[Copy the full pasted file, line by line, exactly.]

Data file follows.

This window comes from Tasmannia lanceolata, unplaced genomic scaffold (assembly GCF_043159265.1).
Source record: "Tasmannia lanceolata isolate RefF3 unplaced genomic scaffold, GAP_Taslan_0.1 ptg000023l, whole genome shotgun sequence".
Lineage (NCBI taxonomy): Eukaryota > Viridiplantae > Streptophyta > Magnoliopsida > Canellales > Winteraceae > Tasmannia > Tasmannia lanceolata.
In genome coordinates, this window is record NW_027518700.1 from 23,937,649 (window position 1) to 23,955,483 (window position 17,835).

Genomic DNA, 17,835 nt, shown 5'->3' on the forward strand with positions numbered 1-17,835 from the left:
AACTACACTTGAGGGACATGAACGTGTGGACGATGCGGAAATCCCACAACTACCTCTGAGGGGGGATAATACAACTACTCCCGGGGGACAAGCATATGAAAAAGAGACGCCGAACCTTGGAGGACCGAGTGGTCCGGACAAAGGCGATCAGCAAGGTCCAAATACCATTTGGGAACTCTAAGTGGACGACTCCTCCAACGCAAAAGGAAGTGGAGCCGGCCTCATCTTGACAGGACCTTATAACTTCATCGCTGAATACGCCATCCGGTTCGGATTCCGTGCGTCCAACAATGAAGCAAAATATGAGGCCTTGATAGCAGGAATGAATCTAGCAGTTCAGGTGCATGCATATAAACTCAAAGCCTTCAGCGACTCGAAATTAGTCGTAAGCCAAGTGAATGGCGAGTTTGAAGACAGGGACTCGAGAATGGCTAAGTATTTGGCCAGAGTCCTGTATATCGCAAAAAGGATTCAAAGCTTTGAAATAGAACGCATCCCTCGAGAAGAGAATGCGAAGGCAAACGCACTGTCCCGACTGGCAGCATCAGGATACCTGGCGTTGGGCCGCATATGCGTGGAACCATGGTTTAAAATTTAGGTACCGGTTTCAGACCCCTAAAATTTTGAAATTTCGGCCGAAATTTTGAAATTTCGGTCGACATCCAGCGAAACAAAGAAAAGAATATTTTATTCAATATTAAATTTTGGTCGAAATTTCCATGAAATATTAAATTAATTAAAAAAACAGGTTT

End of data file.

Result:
This window comes from Tasmannia lanceolata, unplaced genomic scaffold (assembly GCF_043159265.1).
Source record: "Tasmannia lanceolata isolate RefF3 unplaced genomic scaffold, GAP_Taslan_0.1 ptg000023l, whole genome shotgun sequence".
Lineage (NCBI taxonomy): Eukaryota > Viridiplantae > Streptophyta > Magnoliopsida > Canellales > Winteraceae > Tasmannia > Tasmannia lanceolata.
In genome coordinates, this window is record NW_027518700.1 from 23,937,649 (window position 1) to 23,955,483 (window position 17,835).

Genomic DNA, 17,835 nt, shown 5'->3' on the forward strand with positions numbered 1-17,835 from the left:
AACTACACTTGAGGGACATGAACGTGTGGACGATGCGGAAATCCCACAACTACCTCTGAGGGGGGATAATACAACTACTCCCGGGGGACAAGCATATGAAAAAGAGACGCCGAACCTTGGAGGACCGAGTGGTCCGGACAAAGGCGATCAGCAAGGTCCAAATACCATTTGGGAACTCTAAGTGGACGACTCCTCCAACGCAAAAGGAAGTGGAGCCGGCCTCATCTTGACAGGACCTTATAACTTCATCGCTGAATACGCCATCCGGTTCGGATTCCGTGCGTCCAACAATGAAGCAAAATATGAGGCCTTGATAGCAGGAATGAATCTAGCAGTTCAGGTGCATGCATATAAACTCAAAGCCTTCAGCGACTCGAAATTAGTCGTAAGCCAAGTGAATGGCGAGTTTGAAGACAGGGACTCGAGAATGGCTAAGTATTTGGCCAGAGTCCTGTATATCGCAAAAAGGATTCAAAGCTTTGAAATAGAACGCATCCCTCGAGAAGAGAATGCGAAGGCAAACGCACTGTCCCGACTGGCAGCATCAGGATACCTGGCGTTGGGCCGCATATGCGTGGAACCATGGTTTAAAATTTAGGTACCGGTTTCAGACCCCTAAAATTTTGAAATTTCGGCCGAAATTTTGAAATTTCGGTCGACATCCAGCGAAACAAAGAAAAGAATATTTTATTCAATATTAAATTTTGGTCGAAATTTCCATGAAATATTAAATTAATTAAAAAAACAGGTTT